Orders of the Day

Reformation to Referendum: Writing a New History of Parliament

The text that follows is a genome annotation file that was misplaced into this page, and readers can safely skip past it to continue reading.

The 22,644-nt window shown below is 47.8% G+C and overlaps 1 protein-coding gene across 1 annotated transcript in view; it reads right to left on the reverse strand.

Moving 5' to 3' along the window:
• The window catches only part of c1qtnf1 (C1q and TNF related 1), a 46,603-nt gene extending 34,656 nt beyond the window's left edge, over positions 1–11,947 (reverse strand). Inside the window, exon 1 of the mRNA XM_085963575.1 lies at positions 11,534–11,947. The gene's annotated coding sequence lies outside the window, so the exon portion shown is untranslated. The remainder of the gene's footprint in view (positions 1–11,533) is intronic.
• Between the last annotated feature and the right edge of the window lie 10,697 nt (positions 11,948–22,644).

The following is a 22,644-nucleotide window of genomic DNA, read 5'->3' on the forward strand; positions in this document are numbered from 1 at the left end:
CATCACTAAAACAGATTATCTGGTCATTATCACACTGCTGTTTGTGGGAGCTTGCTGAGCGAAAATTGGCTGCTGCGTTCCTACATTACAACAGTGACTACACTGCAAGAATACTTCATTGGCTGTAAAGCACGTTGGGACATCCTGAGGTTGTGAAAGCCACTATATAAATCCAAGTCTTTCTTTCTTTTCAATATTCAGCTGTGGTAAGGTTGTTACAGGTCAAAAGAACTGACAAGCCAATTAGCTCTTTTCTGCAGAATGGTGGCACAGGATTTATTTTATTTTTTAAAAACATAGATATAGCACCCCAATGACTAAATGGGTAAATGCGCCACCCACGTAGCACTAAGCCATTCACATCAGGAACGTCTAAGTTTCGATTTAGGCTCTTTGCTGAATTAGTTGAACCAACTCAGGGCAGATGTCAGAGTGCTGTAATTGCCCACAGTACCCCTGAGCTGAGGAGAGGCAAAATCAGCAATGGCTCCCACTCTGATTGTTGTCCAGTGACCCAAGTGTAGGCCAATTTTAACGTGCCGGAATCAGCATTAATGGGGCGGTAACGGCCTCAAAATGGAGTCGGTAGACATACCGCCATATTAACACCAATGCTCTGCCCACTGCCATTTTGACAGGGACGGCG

O is for orders of the day, those items of business relating to matters that have already been introduced into the House and which the House has decided should be dealt with on a particular day. The most obvious example is the second or third reading, or the report stage, of a bill. They are to be contrasted with notices of motion, which are new items of business that a Member has put on the House’s agenda for a particular day: as Spencer Perceval put it in 1811, orders ‘were a portion of the public business fixed by the House to come forward on a particular day’; notices ‘were only fixed at the pleasure of a particular member’. The distinction between these two elements used to be the basis for the construction of the House’s daily agenda (confusingly and unhelpfully known as an order paper). The terminology has largely…

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